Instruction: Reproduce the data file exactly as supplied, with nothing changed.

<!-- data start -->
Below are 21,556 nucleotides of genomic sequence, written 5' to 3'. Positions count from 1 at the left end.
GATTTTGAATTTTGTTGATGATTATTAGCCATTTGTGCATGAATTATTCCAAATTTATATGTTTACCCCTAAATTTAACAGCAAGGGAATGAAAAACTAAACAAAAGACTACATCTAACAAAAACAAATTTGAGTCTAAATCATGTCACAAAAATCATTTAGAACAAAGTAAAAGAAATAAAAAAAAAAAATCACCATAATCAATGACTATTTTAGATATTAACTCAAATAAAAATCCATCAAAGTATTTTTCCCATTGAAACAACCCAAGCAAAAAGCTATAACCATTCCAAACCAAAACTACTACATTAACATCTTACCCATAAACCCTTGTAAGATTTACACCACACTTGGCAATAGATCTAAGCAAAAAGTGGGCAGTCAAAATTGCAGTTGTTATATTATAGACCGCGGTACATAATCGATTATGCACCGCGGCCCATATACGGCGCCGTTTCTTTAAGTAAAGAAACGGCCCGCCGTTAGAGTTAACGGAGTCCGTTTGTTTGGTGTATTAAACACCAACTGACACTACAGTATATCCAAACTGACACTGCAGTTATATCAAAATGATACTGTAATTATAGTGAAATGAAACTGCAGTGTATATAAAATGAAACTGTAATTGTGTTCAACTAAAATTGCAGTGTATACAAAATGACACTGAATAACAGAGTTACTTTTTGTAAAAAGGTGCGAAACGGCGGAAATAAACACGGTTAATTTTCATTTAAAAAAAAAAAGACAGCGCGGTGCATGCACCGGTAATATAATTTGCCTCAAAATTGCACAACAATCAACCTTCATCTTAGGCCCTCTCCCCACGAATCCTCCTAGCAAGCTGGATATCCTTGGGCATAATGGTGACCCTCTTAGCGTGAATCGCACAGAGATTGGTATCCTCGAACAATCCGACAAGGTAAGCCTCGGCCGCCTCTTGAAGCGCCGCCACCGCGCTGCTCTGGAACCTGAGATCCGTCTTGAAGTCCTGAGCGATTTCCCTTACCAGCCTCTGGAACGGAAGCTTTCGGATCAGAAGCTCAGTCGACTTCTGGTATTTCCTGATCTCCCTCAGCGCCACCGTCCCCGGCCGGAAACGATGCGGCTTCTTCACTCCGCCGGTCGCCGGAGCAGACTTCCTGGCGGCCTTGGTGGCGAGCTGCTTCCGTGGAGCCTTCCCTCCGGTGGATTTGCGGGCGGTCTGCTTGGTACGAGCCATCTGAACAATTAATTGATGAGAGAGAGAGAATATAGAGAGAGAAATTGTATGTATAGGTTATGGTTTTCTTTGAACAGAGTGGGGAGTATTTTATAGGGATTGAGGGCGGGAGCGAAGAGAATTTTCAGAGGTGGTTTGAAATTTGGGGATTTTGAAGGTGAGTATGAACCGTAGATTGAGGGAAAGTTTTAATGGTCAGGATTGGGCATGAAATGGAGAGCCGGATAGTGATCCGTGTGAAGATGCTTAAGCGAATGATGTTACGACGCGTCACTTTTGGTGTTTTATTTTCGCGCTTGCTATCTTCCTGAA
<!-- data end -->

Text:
Below are 21,556 nucleotides of genomic sequence, written 5' to 3'. Positions count from 1 at the left end.
GATTTTGAATTTTGTTGATGATTATTAGCCATTTGTGCATGAATTATTCCAAATTTATATGTTTACCCCTAAATTTAACAGCAAGGGAATGAAAAACTAAACAAAAGACTACATCTAACAAAAACAAATTTGAGTCTAAATCATGTCACAAAAATCATTTAGAACAAAGTAAAAGAAATAAAAAAAAAAAATCACCATAATCAATGACTATTTTAGATATTAACTCAAATAAAAATCCATCAAAGTATTTTTCCCATTGAAACAACCCAAGCAAAAAGCTATAACCATTCCAAACCAAAACTACTACATTAACATCTTACCCATAAACCCTTGTAAGATTTACACCACACTTGGCAATAGATCTAAGCAAAAAGTGGGCAGTCAAAATTGCAGTTGTTATATTATAGACCGCGGTACATAATCGATTATGCACCGCGGCCCATATACGGCGCCGTTTCTTTAAGTAAAGAAACGGCCCGCCGTTAGAGTTAACGGAGTCCGTTTGTTTGGTGTATTAAACACCAACTGACACTACAGTATATCCAAACTGACACTGCAGTTATATCAAAATGATACTGTAATTATAGTGAAATGAAACTGCAGTGTATATAAAATGAAACTGTAATTGTGTTCAACTAAAATTGCAGTGTATACAAAATGACACTGAATAACAGAGTTACTTTTTGTAAAAAGGTGCGAAACGGCGGAAATAAACACGGTTAATTTTCATTTAAAAAAAAAAAGACAGCGCGGTGCATGCACCGGTAATATAATTTGCCTCAAAATTGCACAACAATCAACCTTCATCTTAGGCCCTCTCCCCACGAATCCTCCTAGCAAGCTGGATATCCTTGGGCATAATGGTGACCCTCTTAGCGTGAATCGCACAGAGATTGGTATCCTCGAACAATCCGACAAGGTAAGCCTCGGCCGCCTCTTGAAGCGCCGCCACCGCGCTGCTCTGGAACCTGAGATCCGTCTTGAAGTCCTGAGCGATTTCCCTTACCAGCCTCTGGAACGGAAGCTTTCGGATCAGAAGCTCAGTCGACTTCTGGTATTTCCTGATCTCCCTCAGCGCCACCGTCCCCGGCCGGAAACGATGCGGCTTCTTCACTCCGCCGGTCGCCGGAGCAGACTTCCTGGCGGCCTTGGTGGCGAGCTGCTTCCGTGGAGCCTTCCCTCCGGTGGATTTGCGGGCGGTCTGCTTGGTACGAGCCATCTGAACAATTAATTGATGAGAGAGAGAGAATATAGAGAGAGAAATTGTATGTATAGGTTATGGTTTTCTTTGAACAGAGTGGGGAGTATTTTATAGGGATTGAGGGCGGGAGCGAAGAGAATTTTCAGAGGTGGTTTGAAATTTGGGGATTTTGAAGGTGAGTATGAACCGTAGATTGAGGGAAAGTTTTAATGGTCAGGATTGGGCATGAAATGGAGAGCCGGATAGTGATCCGTGTGAAGATGCTTAAGCGAATGATGTTACGACGCGTCACTTTTGGTGTTTTATTTTCGCGCTTGCTATCTTCCTGAA